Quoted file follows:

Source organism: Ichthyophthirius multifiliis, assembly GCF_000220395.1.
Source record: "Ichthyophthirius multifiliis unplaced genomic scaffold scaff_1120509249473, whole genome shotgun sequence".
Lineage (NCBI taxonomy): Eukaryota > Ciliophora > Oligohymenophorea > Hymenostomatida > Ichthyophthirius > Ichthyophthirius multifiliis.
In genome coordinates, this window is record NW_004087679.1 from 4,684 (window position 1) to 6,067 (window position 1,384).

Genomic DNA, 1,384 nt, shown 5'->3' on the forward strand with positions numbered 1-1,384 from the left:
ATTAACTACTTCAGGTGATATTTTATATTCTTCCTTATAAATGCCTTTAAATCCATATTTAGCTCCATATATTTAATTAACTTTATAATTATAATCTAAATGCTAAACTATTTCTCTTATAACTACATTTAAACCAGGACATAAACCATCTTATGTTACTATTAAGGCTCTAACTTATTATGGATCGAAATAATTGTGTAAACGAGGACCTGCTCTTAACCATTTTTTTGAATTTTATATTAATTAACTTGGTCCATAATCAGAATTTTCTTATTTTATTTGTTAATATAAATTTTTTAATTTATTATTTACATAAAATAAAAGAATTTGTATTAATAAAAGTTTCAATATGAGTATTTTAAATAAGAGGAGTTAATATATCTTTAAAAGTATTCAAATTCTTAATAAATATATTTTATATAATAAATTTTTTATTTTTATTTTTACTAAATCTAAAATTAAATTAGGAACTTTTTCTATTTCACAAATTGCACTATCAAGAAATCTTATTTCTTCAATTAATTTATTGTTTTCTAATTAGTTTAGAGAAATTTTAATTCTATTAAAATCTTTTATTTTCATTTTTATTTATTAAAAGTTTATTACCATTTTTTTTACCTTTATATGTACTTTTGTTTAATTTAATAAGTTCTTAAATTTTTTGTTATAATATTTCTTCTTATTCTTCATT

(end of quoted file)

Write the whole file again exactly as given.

Source organism: Ichthyophthirius multifiliis, assembly GCF_000220395.1.
Source record: "Ichthyophthirius multifiliis unplaced genomic scaffold scaff_1120509249473, whole genome shotgun sequence".
Lineage (NCBI taxonomy): Eukaryota > Ciliophora > Oligohymenophorea > Hymenostomatida > Ichthyophthirius > Ichthyophthirius multifiliis.
In genome coordinates, this window is record NW_004087679.1 from 4,684 (window position 1) to 6,067 (window position 1,384).

Genomic DNA, 1,384 nt, shown 5'->3' on the forward strand with positions numbered 1-1,384 from the left:
ATTAACTACTTCAGGTGATATTTTATATTCTTCCTTATAAATGCCTTTAAATCCATATTTAGCTCCATATATTTAATTAACTTTATAATTATAATCTAAATGCTAAACTATTTCTCTTATAACTACATTTAAACCAGGACATAAACCATCTTATGTTACTATTAAGGCTCTAACTTATTATGGATCGAAATAATTGTGTAAACGAGGACCTGCTCTTAACCATTTTTTTGAATTTTATATTAATTAACTTGGTCCATAATCAGAATTTTCTTATTTTATTTGTTAATATAAATTTTTTAATTTATTATTTACATAAAATAAAAGAATTTGTATTAATAAAAGTTTCAATATGAGTATTTTAAATAAGAGGAGTTAATATATCTTTAAAAGTATTCAAATTCTTAATAAATATATTTTATATAATAAATTTTTTATTTTTATTTTTACTAAATCTAAAATTAAATTAGGAACTTTTTCTATTTCACAAATTGCACTATCAAGAAATCTTATTTCTTCAATTAATTTATTGTTTTCTAATTAGTTTAGAGAAATTTTAATTCTATTAAAATCTTTTATTTTCATTTTTATTTATTAAAAGTTTATTACCATTTTTTTTACCTTTATATGTACTTTTGTTTAATTTAATAAGTTCTTAAATTTTTTGTTATAATATTTCTTCTTATTCTTCATT